Vegetable prices skyrocketing due to unseasonal rains, high fuel prices

Vegetable prices soar as rain hits yield


Already reeling from high inflation on account of costlier food items, the common man is now getting further hit by surging vegetable prices across the country. Unseasonal rains in September and October months damaged vegetable crops in different parts of the country, leading to supply disruptions and rise in prices of veggies.

Average retail prices for common garden vegetables have now shot up to Rs 120-140 per kg from Rs 60-80 earlier in metros including Mumbai.

Traders also blame rising fuel and transportation costs for the price rise.

Multi-year high food inflation has been a painpoint for consumers and policymakers alike in India since the beginning of the ongoing calendar year. Oil and gas prices have been on an uptrend and the unseasonal rains have only added to the troubles for India’s farmers and consumers.

Retailers attribute the inclement weather in the past to the increased prices of vegetables. Vegetable vendors say their vegetables lying in the field got rotten due to incessant rains. This condition of the market has happened due to the shortage of the vegetables that could not reach the market and the general public.

“Tomatoes have wilted in all growing areas (Maharashtra, Karnataka and Gujarat) due to heavy rainfall. Good red fruit costs Rs 40-50 in wholesale so naturally retail rates are Rs 60-80. The situation will improve only after the new crop arrives mid-November. Same is the case with other vegetables. Only 20-30% of the current crop is of good quality. The remaining is average or below par,” TOI quoted Shankar Pingale, director at APMC Vashi, as saying.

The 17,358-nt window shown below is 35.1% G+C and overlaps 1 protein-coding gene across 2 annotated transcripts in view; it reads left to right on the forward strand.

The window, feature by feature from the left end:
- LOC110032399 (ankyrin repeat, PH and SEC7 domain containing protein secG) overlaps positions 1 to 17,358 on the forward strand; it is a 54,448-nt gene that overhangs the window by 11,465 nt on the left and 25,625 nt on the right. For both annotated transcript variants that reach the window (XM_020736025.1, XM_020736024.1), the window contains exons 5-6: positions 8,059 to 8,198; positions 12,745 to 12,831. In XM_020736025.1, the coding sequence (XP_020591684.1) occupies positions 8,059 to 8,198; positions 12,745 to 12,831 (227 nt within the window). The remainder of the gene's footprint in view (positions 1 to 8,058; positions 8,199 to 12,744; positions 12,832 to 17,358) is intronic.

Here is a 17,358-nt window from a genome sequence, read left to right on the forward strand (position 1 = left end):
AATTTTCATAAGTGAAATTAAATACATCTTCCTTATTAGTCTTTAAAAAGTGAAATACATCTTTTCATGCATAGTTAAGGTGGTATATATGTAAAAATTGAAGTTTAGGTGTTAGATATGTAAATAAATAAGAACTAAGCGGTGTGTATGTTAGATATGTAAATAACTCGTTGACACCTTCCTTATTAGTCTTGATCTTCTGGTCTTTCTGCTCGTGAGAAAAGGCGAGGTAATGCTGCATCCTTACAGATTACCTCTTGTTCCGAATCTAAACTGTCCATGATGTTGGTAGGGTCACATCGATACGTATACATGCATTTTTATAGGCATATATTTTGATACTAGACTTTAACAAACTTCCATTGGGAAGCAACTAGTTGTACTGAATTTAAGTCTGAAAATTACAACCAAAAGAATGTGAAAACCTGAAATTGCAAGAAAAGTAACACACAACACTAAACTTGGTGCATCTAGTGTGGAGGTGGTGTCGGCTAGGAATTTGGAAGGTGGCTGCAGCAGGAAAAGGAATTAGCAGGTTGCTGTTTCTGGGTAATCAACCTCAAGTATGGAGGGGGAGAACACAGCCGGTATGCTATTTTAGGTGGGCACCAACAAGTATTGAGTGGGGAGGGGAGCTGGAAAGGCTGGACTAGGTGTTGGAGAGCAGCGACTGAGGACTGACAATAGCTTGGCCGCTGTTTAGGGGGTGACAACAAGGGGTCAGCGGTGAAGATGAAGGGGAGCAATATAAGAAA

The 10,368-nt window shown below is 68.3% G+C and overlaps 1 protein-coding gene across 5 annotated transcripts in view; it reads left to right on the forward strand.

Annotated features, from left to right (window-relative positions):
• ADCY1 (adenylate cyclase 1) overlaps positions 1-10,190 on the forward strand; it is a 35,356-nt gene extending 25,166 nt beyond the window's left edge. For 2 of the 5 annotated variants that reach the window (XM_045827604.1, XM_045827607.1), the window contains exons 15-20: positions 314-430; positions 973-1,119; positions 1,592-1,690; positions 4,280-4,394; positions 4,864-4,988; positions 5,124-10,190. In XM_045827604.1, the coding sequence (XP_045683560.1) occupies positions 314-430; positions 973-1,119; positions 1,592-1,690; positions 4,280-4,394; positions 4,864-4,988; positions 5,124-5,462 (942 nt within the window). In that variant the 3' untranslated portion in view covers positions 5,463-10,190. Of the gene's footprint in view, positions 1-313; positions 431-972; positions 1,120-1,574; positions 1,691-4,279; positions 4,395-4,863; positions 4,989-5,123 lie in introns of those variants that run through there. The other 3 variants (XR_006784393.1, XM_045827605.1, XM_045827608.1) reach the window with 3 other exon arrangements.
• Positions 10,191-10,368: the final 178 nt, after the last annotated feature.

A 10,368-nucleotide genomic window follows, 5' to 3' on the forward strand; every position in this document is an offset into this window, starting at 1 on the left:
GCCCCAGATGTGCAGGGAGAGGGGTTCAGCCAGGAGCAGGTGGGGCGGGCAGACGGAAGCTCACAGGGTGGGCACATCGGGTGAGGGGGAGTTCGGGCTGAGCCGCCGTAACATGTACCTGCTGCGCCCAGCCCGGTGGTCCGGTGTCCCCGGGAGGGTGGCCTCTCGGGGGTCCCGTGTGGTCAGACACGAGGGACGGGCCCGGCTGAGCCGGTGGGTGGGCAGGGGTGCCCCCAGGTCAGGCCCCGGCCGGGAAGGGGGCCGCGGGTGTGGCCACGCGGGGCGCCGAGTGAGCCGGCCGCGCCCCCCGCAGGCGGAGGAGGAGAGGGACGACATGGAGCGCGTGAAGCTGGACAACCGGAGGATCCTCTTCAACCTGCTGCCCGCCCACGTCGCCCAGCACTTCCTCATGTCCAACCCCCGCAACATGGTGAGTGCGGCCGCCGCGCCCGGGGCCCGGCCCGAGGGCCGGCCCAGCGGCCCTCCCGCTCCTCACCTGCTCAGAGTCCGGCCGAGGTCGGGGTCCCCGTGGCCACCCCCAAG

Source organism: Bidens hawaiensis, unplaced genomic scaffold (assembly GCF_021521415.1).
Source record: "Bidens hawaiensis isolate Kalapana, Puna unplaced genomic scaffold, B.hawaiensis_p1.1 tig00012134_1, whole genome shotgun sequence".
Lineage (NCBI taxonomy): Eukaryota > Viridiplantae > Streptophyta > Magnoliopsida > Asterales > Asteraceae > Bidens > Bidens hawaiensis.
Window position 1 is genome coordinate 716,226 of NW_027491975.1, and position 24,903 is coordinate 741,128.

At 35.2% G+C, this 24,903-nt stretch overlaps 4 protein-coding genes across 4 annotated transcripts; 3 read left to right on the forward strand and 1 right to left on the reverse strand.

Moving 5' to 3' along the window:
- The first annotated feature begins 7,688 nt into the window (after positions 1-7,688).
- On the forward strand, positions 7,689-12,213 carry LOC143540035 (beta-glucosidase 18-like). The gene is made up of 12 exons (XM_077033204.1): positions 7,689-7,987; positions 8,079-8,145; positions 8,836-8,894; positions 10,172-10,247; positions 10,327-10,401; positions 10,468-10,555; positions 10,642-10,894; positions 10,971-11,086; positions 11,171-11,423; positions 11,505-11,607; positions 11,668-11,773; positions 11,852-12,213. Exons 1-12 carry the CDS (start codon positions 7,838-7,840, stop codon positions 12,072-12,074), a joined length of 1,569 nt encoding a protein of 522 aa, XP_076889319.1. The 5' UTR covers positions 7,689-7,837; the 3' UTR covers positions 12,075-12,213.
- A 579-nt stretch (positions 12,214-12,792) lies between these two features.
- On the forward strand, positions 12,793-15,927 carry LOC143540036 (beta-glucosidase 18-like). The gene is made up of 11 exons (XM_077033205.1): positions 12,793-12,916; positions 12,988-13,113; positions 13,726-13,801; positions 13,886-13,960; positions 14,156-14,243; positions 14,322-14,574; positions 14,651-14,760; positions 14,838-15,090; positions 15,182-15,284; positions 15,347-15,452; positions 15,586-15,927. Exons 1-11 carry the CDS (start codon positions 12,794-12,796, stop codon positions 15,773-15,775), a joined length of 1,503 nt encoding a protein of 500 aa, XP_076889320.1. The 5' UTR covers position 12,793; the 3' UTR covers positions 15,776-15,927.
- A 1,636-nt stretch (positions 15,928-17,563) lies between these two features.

A report by TOI shows that in Andheri Lokhandwala, tomatoes were sold for Rs 60 per kg on Tuesday. Spinach is available for Rs 50 per bunch, while lady finger is Rs 120 per kg and gavar (cluster beans) Rs 160. Pointed gourd, or parwal, is being sold at Rs 120 per kilo in Matunga, which is one of the costliest retail markets in the city.

Cauliflower, which is usually sold for Rs 16-18 is now being sold at Rs 60 in the wholesale market. Traders were earlier buying one lemon for around 50 paise- Rs 1, are now shelling out Rs 4-5 per fruit.

Multiple farmers across India have reportedly faced crop losses. This means that food prices, already at their highest in over two years, could stay elevated, instead of tapering after the harvest as they usually do. India’s millions of rural poor will be particularly affected, hit by both the bad crop and the high prices.


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